fast little loans
Andrew Strauss v Graeme Smith
They’re both brilliant leaders and strong characters, with amazing amounts of mental toughness. As a batsman, Smith is incredibly strong off his pads because he plays with a closed face and has a strong bottom hand. But England believe he’s an lbw candidate too, so it’ll be a fine line between taking his wicket and going for runs through the leg side. Strauss prefers to play off the back foot – he’s got a superb cut shot. I suspect Morne Morkel will go round the wicket and try to cramp him for room.
Verdict: Smith has seen off two England captains (me included), but I think he’s the more vulnerable of the two men this time.
Kevin Pietersen v Jacques Kallis
Kallis says ‘look at my stats’, while Pietersen screams ‘look at me’. Kallis is just a legend of the game, and if you had to pick one of the two to bat for your life, you’d say Kallis every time. But he can disappear into his own bubble a bit, and four years ago here England bowled well to him, squaring him up and restricting him to an average of 14. Pietersen is an exhibitionist – the kind of guy you’d pay to watch. He just needs to take his time: have a look at the bowling, then attack.
Verdict: Pietersen in England, Kallis everywhere else.
Matt Prior v AB de Villiers
The first time I saw De Villiers bat, I thought he was a fantastic player. In fact, he’s the epitome of the modern batsman: he can attack, hit big, dive around, and take the gloves. And he’s hungry. You only need to read his tweets to see how much he loves and lives cricket. Prior is perfect for No 7 because he counter-attacks so well. And his keeping has improved out of sight. He’ll also keep England on their toes if and when they need a wicket.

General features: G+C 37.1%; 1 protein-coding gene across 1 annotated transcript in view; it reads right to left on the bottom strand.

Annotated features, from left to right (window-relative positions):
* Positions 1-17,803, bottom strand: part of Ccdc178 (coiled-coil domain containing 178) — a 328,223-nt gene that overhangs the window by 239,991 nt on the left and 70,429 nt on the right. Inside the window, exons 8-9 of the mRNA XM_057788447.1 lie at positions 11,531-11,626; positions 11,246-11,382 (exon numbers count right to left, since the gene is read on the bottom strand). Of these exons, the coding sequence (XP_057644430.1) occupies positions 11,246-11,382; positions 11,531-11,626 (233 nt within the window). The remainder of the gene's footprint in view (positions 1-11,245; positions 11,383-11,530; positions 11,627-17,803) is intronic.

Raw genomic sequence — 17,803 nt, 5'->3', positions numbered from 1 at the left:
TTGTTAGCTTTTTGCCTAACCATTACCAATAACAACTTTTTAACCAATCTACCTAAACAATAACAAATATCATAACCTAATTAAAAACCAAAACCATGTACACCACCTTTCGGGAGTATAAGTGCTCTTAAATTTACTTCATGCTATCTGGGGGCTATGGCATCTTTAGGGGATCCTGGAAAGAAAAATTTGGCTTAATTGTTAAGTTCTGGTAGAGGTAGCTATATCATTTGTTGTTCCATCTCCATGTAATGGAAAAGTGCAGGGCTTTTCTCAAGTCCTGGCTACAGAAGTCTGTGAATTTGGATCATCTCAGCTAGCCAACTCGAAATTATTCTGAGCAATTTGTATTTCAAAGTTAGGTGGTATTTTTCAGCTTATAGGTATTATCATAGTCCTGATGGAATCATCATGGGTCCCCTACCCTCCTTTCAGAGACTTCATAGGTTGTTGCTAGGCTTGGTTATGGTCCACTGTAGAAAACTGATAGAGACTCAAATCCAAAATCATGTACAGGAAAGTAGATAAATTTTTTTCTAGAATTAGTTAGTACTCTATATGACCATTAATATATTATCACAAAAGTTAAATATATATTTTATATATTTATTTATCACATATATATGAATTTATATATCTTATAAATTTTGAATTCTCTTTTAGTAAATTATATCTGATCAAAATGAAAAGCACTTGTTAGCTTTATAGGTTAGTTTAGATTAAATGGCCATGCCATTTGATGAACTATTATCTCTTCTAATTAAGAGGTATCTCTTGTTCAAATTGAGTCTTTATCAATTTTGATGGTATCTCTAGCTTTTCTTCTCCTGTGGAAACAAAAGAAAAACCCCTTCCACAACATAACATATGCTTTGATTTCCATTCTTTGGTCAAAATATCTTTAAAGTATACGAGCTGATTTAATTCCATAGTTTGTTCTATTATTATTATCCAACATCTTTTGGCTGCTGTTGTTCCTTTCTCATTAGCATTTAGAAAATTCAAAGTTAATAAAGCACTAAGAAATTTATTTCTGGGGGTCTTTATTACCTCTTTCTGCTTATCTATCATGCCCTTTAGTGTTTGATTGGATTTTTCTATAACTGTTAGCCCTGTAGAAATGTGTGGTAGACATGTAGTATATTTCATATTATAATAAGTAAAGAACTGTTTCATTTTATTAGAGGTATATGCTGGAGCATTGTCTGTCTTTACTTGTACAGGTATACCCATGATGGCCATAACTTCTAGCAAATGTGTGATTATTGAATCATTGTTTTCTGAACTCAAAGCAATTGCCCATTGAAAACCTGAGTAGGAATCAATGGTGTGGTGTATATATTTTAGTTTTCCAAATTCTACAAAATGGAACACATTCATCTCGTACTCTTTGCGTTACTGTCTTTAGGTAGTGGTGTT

Verdict: Chalk and cheese – De Villiers for his batting, Prior for his keeping.
Graeme Swann v Imran Tahir
Swann is a massive threat to the left-handers – Smith, Jacques Rudolph and JP Duminy – especially with DRS in use in this series. Their right-handers, such as De Villiers and even Kallis, will try to attack him, but he’s a high-class operator these days. Tahir is different – a temperamental leggie who has been working with Abdul Qadir and shares something of the Pakistani’s run-up and action. He also has an excellent googly. He can bowl some rubbish, but don’t forget England can struggle against mystery spin.
Verdict: Swann has the edge, especially with his runs down the batting order.
Jimmy Anderson v Dale Steyn
Steyn is an out-and-out quick, while Anderson is the king of swing. But they’re both brilliant. Steyn will look to hit the stumps or knock your block off – he loves taking wickets, even if it means giving away a few runs. Jimmy is exceptionally skilful: he can send down an outswinger or an inswinger without any discernible change of action, and that’s enough to trouble the best. He does fret a bit about giving away runs, but he’s at the peak of his powers – and I reckon he bowls a bit better to left-handers than Steyn does.
Verdict: Steyn to edge it. – Daily Mail